property    AsFloat: double read GetAsFloat write SetAsFloat;
    property    AsBoolean: boolean read GetAsBool write SetAsBool;
    property    AsInteger: integer read GetAsInt write SetAsInt;
    property    AsString: string read GetAsString write SetAsString;
    property    Empty: boolean read GetEmpty;

    constructor Create(const Storage: TPropertyBagDictionary; Name: string; Data: string); overload; virtual;
    constructor Create(Data: string); overload; virtual;
  end;

//#############################################################################
// TPropertyElement
//#############################################################################

constructor TPropertyElement.Create(Data: string);
begin
  inherited Create;
  FData := Data.Trim();
end;

constructor TPropertyElement.Create(const Storage: TPropertyBagDictionary;
  Name: string; Data: string);
begin
  inherited Create;
  FStorage := Storage;
  FName := Name.Trim().ToLower();
  FData := Data.Trim();
end;

function TPropertyElement.GetEmpty: boolean;
begin
  result := FData.Length < 1;
end;

function TPropertyElement.GetAsString: string;
begin
  result := FData;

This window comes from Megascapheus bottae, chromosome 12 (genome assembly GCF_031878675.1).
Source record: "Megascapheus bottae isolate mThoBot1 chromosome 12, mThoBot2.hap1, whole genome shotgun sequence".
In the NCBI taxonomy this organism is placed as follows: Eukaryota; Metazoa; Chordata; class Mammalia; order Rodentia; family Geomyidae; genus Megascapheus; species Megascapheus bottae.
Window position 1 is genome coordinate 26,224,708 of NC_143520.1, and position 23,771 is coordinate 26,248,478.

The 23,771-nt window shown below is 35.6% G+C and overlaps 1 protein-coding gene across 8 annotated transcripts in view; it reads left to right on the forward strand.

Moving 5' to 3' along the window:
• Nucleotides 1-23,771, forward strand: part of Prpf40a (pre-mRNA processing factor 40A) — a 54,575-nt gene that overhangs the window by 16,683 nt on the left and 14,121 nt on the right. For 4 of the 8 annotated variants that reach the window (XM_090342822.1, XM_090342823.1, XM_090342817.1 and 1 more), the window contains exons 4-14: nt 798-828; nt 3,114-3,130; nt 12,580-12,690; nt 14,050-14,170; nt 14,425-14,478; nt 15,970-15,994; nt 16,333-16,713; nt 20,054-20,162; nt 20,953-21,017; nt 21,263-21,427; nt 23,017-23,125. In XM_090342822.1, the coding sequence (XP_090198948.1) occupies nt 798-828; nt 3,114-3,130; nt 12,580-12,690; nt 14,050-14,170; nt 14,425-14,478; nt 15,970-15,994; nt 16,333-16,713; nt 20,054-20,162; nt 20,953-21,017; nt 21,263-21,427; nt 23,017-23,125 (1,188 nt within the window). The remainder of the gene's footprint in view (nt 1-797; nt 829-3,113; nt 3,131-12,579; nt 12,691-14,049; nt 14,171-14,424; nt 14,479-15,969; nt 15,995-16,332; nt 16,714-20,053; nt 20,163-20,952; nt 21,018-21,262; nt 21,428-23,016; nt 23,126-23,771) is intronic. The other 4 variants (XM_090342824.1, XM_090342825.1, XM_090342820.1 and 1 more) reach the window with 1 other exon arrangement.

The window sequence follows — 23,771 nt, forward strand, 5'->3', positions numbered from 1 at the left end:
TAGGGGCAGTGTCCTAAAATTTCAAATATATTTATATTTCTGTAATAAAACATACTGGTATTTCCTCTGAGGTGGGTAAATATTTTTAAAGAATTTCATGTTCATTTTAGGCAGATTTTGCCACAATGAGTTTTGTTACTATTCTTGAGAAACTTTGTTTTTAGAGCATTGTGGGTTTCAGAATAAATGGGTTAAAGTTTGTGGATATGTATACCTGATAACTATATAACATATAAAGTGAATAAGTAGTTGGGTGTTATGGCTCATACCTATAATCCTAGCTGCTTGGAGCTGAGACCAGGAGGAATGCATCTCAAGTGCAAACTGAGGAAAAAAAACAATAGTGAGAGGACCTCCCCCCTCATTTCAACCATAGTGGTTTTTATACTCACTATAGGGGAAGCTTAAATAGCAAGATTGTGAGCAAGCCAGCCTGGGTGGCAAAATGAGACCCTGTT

end;

procedure TPropertyElement.SetAsString(const Value: string);
begin
  if Value  FData then
  begin
    FData := Value;
    if FName.Length > 0 then
    begin
      if FStorage  nil then
        FStorage.AddOrSetValue(FName, Value);
    end;
  end;
end;

function TPropertyElement.GetAsBool: boolean;
begin
  TryStrToBool(FData, result);
end;

procedure TPropertyElement.SetAsBool(const Value: boolean);
begin
  FData := BoolToStr(Value, true);

  if FName.Length > 0 then
  begin
    if FStorage  nil then
      FStorage.AddOrSetValue(FName, FData);
  end;
end;

function TPropertyElement.GetAsFloat: double;
begin
  TryStrToFloat(FData, result);
end;

procedure TPropertyElement.SetAsFloat(const Value: double);
begin
  FData := FloatToStr(Value);
  if FName.Length > 0 then
  begin
    if FStorage  nil then
      FStorage.AddOrSetValue(FName, FData);
  end;
end;

function TPropertyElement.GetAsInt: integer;
begin
  TryStrToInt(FData, Result);
end;

procedure TPropertyElement.SetAsInt(const Value: integer);
begin
  FData := IntToStr(Value);
  if FName.Length > 0 then
  begin
    if FStorage  nil then
      FStorage.AddOrSetValue(FName, FData);
  end;
end;

//#############################################################################
// TPropertyBag
//#############################################################################

constructor TPropertyBag.Create(NameValuePairs: string);

begin
  inherited Create;
  FLUT := TDictionary.Create();

  NameValuePairs := NameValuePairs.Trim();
  if NameValuePairs.Length > 0 then
    Parse(NameValuePairs);
end;

destructor TPropertyBag.Destroy;
begin
  FLut.Free;
  inherited;
end;

procedure TPropertyBag.Clear;
begin
  FLut.Clear;
end;

procedure TPropertyBag.Parse(NameValuePairs: string);
var
  LList:      TStringList;
  x:          integer;
  LId:        string;
  LValue:     string;
  LOriginal:  string;
  {$IFDEF SUPPORT_URI_ENCODING}
  LPos:       integer;
  {$ENDIF}
begin
  // Reset content